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Decline In Use Of Antibiotics On Livestock

28 April 2010

NETHERLANDS - The annual MARAN report, published in early April, indicates that the use of antibiotics on farm animals in the Netherlands decreased in 2008 for the first time after several years of increasing use.


An international comparison shows that in most European countries studied, sales of antibiotics in 2008 were at about the same level as in 2007; but in Norway, France, and the Netherlands, sales of antibiotics were down by more than 5 per cent in the same period.

Survey figures on use of antibiotics in specific animal species in the Netherlands are more varied. These figures show a tendency towards increased use on fattening pigs, broilers, and dairy cattle, but at the same time show a drop in use on sows, piglets, and veal calves.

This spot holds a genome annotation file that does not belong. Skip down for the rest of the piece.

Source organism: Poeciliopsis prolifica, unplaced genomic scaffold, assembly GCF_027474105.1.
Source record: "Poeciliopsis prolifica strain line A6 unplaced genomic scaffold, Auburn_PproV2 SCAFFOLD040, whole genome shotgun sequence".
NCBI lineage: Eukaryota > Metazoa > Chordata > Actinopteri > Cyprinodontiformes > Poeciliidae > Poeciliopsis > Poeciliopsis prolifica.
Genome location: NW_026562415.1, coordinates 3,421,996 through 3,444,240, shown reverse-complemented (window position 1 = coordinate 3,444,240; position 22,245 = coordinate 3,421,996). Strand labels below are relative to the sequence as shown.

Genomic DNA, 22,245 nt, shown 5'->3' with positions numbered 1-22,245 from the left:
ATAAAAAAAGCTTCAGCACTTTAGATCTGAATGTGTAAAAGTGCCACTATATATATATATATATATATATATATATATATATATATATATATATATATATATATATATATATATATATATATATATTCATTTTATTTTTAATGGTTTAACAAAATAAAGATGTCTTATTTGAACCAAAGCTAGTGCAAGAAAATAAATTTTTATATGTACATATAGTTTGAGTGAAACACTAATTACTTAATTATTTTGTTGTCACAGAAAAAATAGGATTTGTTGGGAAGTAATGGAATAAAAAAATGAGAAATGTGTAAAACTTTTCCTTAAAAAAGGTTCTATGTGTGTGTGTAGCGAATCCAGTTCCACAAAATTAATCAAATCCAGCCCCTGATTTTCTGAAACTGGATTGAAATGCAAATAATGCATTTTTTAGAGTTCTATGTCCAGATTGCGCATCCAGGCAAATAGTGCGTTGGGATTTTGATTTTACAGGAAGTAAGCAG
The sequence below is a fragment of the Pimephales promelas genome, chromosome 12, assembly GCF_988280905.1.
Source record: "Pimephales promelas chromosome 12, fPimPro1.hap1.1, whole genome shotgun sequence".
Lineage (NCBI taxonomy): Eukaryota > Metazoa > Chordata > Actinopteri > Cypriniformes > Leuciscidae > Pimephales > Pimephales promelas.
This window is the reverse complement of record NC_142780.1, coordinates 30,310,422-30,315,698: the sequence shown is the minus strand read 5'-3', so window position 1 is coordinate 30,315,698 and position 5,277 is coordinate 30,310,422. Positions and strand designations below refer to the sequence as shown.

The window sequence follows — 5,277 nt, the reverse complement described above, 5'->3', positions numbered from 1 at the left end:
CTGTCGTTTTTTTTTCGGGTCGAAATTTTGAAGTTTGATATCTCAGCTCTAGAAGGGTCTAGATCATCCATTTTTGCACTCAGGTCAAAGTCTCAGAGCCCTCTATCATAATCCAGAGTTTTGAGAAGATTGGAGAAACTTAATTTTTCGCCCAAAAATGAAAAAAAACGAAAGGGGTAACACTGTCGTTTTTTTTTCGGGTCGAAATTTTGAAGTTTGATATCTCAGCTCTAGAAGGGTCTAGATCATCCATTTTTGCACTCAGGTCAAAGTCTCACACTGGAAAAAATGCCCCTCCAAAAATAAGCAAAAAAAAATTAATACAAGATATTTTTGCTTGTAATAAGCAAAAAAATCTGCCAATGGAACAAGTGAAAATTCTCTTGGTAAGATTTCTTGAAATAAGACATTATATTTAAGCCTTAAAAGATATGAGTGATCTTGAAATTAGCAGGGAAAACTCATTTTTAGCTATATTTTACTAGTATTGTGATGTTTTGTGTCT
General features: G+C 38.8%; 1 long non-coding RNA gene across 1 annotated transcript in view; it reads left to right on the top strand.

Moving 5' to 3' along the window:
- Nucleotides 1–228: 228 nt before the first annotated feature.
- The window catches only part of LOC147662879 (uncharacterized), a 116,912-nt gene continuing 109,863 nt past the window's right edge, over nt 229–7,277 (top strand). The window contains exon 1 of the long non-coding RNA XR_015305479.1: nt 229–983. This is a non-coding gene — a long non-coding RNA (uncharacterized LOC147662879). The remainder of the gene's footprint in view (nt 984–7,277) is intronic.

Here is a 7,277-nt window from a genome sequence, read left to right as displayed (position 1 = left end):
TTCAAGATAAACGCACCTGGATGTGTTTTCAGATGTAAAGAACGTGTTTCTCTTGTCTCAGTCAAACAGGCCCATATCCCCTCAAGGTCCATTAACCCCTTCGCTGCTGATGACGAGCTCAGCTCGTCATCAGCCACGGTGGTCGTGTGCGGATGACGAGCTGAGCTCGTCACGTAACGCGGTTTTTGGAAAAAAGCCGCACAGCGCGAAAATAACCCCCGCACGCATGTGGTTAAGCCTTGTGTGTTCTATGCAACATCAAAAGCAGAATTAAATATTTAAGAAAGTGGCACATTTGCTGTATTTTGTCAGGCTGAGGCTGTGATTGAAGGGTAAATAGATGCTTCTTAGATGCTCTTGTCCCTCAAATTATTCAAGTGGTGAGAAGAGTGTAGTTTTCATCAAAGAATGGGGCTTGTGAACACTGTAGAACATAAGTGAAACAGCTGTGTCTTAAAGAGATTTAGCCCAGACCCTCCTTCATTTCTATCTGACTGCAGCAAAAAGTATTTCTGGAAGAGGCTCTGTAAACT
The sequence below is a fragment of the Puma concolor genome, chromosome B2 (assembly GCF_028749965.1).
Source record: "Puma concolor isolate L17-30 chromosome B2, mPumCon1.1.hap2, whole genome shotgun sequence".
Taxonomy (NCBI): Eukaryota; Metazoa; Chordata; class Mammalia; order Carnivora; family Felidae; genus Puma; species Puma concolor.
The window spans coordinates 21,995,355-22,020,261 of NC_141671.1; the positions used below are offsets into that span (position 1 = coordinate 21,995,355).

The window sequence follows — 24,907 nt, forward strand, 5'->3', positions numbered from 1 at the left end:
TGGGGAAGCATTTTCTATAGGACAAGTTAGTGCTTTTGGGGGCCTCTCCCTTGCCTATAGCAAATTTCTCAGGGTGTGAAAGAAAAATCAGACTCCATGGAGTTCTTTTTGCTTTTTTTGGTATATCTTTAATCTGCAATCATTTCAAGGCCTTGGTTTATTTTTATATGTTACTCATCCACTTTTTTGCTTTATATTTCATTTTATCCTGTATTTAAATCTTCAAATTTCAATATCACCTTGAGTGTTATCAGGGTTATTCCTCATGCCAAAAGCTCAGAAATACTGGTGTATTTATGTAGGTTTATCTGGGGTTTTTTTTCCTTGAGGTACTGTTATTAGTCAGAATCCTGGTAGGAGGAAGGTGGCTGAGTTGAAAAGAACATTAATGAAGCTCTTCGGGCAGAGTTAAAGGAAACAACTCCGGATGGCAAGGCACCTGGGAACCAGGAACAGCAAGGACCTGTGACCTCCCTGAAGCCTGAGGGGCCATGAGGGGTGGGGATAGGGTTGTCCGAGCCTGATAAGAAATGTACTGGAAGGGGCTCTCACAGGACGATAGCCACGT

The levels of antimicrobial resistance in bacteria from the most important food-producing animals in the Netherlands (cattle, pigs, and broilers) changed very little in 2008. However, there was an increase in ciprofloxacin resistance in both E. coli from the intestines of broilers and Campylobacter from both broilers and humans. As in previous years, the highest levels of resistance were observed in broilers. This indicates that broilers offer optimum conditions for the selection and distribution of resistant bacteria.

Extended Spectrum Beta-lactamase (ESBL)-producing E. coli bacteria are often present in the faeces of these animals and in poultry meat. In addition, the transfer of ESBLs to Salmonella has been observed in poultry. ESBL-producing E. coli isolates were also observed in all other species, but at a low level.

Further Reading

- You can view the MARAN report by clicking here.

TheCattleSite News Desk


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